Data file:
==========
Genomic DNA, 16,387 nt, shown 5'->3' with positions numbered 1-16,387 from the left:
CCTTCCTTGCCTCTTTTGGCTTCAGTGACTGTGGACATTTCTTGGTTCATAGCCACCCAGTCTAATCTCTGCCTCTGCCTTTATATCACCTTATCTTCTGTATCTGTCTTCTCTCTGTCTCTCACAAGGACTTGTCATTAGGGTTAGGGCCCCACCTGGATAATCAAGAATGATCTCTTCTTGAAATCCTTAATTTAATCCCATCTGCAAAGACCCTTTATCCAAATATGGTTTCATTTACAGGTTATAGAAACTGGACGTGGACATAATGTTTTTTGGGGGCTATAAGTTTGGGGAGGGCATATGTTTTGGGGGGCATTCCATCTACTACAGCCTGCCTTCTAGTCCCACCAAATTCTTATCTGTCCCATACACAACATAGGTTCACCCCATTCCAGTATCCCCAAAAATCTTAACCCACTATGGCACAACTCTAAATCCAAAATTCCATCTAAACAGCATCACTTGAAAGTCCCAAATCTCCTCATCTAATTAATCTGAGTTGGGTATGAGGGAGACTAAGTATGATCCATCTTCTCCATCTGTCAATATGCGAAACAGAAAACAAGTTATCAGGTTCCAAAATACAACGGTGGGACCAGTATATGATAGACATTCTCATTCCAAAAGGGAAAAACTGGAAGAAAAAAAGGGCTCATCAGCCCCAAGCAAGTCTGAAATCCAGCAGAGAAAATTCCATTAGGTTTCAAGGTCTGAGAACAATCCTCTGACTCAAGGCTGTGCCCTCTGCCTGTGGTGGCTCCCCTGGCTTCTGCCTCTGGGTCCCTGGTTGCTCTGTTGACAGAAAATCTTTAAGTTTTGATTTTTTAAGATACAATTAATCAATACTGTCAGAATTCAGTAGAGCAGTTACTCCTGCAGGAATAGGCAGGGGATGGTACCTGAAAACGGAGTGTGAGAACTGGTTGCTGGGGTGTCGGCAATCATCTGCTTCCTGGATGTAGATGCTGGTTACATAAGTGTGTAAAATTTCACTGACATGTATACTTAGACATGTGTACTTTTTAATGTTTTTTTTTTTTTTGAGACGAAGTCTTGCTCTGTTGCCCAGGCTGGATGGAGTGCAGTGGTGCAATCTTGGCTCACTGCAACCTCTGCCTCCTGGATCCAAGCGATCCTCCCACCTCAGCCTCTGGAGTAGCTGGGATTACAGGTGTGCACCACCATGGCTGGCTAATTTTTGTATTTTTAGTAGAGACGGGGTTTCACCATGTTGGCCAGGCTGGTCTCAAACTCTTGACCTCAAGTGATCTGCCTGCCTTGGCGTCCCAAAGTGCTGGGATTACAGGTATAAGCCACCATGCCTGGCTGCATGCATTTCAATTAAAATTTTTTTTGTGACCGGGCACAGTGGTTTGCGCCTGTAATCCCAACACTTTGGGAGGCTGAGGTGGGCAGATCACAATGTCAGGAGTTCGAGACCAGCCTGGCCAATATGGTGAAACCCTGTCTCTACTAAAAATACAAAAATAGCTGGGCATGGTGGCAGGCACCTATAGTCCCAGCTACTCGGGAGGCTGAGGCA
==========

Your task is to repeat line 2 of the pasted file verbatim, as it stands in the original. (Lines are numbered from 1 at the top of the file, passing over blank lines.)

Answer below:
CCTTCCTTGCCTCTTTTGGCTTCAGTGACTGTGGACATTTCTTGGTTCATAGCCACCCAGTCTAATCTCTGCCTCTGCCTTTATATCACCTTATCTTCTGTATCTGTCTTCTCTCTGTCTCTCACAAGGACTTGTCATTAGGGTTAGGGCCCCACCTGGATAATCAAGAATGATCTCTTCTTGAAATCCTTAATTTAATCCCATCTGCAAAGACCCTTTATCCAAATATGGTTTCATTTACAGGTTATAGAAACTGGACGTGGACATAATGTTTTTTGGGGGCTATAAGTTTGGGGAGGGCATATGTTTTGGGGGGCATTCCATCTACTACAGCCTGCCTTCTAGTCCCACCAAATTCTTATCTGTCCCATACACAACATAGGTTCACCCCATTCCAGTATCCCCAAAAATCTTAACCCACTATGGCACAACTCTAAATCCAAAATTCCATCTAAACAGCATCACTTGAAAGTCCCAAATCTCCTCATCTAATTAATCTGAGTTGGGTATGAGGGAGACTAAGTATGATCCATCTTCTCCATCTGTCAATATGCGAAACAGAAAACAAGTTATCAGGTTCCAAAATACAACGGTGGGACCAGTATATGATAGACATTCTCATTCCAAAAGGGAAAAACTGGAAGAAAAAAAGGGCTCATCAGCCCCAAGCAAGTCTGAAATCCAGCAGAGAAAATTCCATTAGGTTTCAAGGTCTGAGAACAATCCTCTGACTCAAGGCTGTGCCCTCTGCCTGTGGTGGCTCCCCTGGCTTCTGCCTCTGGGTCCCTGGTTGCTCTGTTGACAGAAAATCTTTAAGTTTTGATTTTTTAAGATACAATTAATCAATACTGTCAGAATTCAGTAGAGCAGTTACTCCTGCAGGAATAGGCAGGGGATGGTACCTGAAAACGGAGTGTGAGAACTGGTTGCTGGGGTGTCGGCAATCATCTGCTTCCTGGATGTAGATGCTGGTTACATAAGTGTGTAAAATTTCACTGACATGTATACTTAGACATGTGTACTTTTTAATGTTTTTTTTTTTTTTGAGACGAAGTCTTGCTCTGTTGCCCAGGCTGGATGGAGTGCAGTGGTGCAATCTTGGCTCACTGCAACCTCTGCCTCCTGGATCCAAGCGATCCTCCCACCTCAGCCTCTGGAGTAGCTGGGATTACAGGTGTGCACCACCATGGCTGGCTAATTTTTGTATTTTTAGTAGAGACGGGGTTTCACCATGTTGGCCAGGCTGGTCTCAAACTCTTGACCTCAAGTGATCTGCCTGCCTTGGCGTCCCAAAGTGCTGGGATTACAGGTATAAGCCACCATGCCTGGCTGCATGCATTTCAATTAAAATTTTTTTTGTGACCGGGCACAGTGGTTTGCGCCTGTAATCCCAACACTTTGGGAGGCTGAGGTGGGCAGATCACAATGTCAGGAGTTCGAGACCAGCCTGGCCAATATGGTGAAACCCTGTCTCTACTAAAAATACAAAAATAGCTGGGCATGGTGGCAGGCACCTATAGTCCCAGCTACTCGGGAGGCTGAGGCA